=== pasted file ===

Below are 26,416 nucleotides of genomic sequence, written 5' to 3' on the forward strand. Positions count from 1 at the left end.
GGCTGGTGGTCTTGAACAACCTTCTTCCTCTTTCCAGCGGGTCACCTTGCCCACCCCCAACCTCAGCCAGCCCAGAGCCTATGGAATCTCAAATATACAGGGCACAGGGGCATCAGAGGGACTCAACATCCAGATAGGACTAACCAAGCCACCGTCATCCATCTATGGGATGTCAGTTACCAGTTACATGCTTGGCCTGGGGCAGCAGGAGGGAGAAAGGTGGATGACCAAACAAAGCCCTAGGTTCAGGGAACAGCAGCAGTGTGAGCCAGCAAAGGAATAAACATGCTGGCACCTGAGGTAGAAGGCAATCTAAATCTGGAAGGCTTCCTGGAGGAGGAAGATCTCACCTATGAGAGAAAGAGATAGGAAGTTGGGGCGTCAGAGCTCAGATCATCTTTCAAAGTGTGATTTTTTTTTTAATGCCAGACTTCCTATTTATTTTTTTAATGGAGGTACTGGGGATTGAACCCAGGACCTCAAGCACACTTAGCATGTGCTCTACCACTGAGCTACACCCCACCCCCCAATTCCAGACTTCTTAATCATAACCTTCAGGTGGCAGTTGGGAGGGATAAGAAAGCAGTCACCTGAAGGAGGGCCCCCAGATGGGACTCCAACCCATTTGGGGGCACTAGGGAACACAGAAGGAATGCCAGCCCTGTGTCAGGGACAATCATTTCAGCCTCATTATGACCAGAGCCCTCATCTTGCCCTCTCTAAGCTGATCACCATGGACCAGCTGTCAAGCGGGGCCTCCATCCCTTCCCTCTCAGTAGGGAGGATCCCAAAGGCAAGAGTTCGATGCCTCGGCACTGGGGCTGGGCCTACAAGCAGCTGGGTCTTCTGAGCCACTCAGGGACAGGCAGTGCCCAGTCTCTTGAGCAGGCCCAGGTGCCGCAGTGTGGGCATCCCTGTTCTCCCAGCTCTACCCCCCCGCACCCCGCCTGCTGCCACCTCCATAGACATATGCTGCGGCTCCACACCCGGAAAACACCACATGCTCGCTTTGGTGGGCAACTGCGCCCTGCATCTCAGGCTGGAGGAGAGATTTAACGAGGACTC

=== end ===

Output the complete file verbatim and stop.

Below are 26,416 nucleotides of genomic sequence, written 5' to 3' on the forward strand. Positions count from 1 at the left end.
GGCTGGTGGTCTTGAACAACCTTCTTCCTCTTTCCAGCGGGTCACCTTGCCCACCCCCAACCTCAGCCAGCCCAGAGCCTATGGAATCTCAAATATACAGGGCACAGGGGCATCAGAGGGACTCAACATCCAGATAGGACTAACCAAGCCACCGTCATCCATCTATGGGATGTCAGTTACCAGTTACATGCTTGGCCTGGGGCAGCAGGAGGGAGAAAGGTGGATGACCAAACAAAGCCCTAGGTTCAGGGAACAGCAGCAGTGTGAGCCAGCAAAGGAATAAACATGCTGGCACCTGAGGTAGAAGGCAATCTAAATCTGGAAGGCTTCCTGGAGGAGGAAGATCTCACCTATGAGAGAAAGAGATAGGAAGTTGGGGCGTCAGAGCTCAGATCATCTTTCAAAGTGTGATTTTTTTTTTAATGCCAGACTTCCTATTTATTTTTTTAATGGAGGTACTGGGGATTGAACCCAGGACCTCAAGCACACTTAGCATGTGCTCTACCACTGAGCTACACCCCACCCCCCAATTCCAGACTTCTTAATCATAACCTTCAGGTGGCAGTTGGGAGGGATAAGAAAGCAGTCACCTGAAGGAGGGCCCCCAGATGGGACTCCAACCCATTTGGGGGCACTAGGGAACACAGAAGGAATGCCAGCCCTGTGTCAGGGACAATCATTTCAGCCTCATTATGACCAGAGCCCTCATCTTGCCCTCTCTAAGCTGATCACCATGGACCAGCTGTCAAGCGGGGCCTCCATCCCTTCCCTCTCAGTAGGGAGGATCCCAAAGGCAAGAGTTCGATGCCTCGGCACTGGGGCTGGGCCTACAAGCAGCTGGGTCTTCTGAGCCACTCAGGGACAGGCAGTGCCCAGTCTCTTGAGCAGGCCCAGGTGCCGCAGTGTGGGCATCCCTGTTCTCCCAGCTCTACCCCCCCGCACCCCGCCTGCTGCCACCTCCATAGACATATGCTGCGGCTCCACACCCGGAAAACACCACATGCTCGCTTTGGTGGGCAACTGCGCCCTGCATCTCAGGCTGGAGGAGAGATTTAACGAGGACTC